That's John to the left, Paul with his back to the camera, and Bernie, coking and joking (as usual!),  on the right . . .

That cardboard circle was supposed to demonstrate what the peninsula minimum radius would be like - somehow it ended up being a workbench - cardboard is not recommended as  work surface!


Stafford Mills, to be based on Montville, will be to the right of Bernie in the above shot. Stafford Mills, as you may recall, is based on Montville, Conn.  John grew up in Montville - in fact his house shows up in some of the pictures in the other thread - it was just up the hill from the station!

To show Paul's best (better??) side - here he is facing the camera  - John seems deep in thought - not sure what about, but I'm sure it was significant!


Marty McGuirk, Manassas, VA


bear creek's picture

Scale track


Nice plan.

I was looking over your yard plan and was wondering about the placement of the scale track. How will movements to the scales occur and from where? Will the scale be featured as part of normal yard ops or is it intended as a scenic element? Jim Ferenc wrote about an operating HO scale track in MR about 8 years ago. Have you thought of actually weighing the cars?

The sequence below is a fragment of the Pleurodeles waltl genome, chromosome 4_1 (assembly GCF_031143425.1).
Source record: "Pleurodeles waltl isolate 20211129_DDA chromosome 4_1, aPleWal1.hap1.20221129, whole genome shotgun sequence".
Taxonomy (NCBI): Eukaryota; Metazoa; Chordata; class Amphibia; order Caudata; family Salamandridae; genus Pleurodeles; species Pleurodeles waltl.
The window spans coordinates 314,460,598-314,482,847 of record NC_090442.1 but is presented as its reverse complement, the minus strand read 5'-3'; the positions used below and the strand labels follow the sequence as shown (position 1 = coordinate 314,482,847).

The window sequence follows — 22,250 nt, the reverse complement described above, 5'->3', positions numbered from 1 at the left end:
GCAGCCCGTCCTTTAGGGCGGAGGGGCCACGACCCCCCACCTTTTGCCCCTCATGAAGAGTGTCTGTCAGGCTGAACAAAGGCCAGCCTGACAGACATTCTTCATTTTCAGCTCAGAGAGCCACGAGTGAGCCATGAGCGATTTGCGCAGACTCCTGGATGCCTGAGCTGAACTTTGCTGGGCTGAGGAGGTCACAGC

Contributing Editor, Model Railroad Hobbyist magazine

Jurgen Kleylein's picture

Where's the station?

 Is there/was there passenger service?  If so, where is the station?  And what are those four short tracks beside the roundhouse?




HO Deutsche Bundesbahn circa 1970

Visit the HO Sudbury Division at

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Marty McGuirk's picture

I plan to use the scale track in operations

but have to admit I haven't gotten it figured out completely. I was reading a very interesting article on scale tracks in Railway Prototype Cyc by Pat Wider last night in fact.

The scale track was right smack dab in the middle of New London yard, so I put it in the same place on my model. Andy Sperandeo had a suggestion on moving one end of the scale track to allow us to "weigh" longer cuts of cars.


I doubt I'll make it actually weigh the cars like the MR article you referenced - at least for now.




Marty McGuirk, Manassas, VA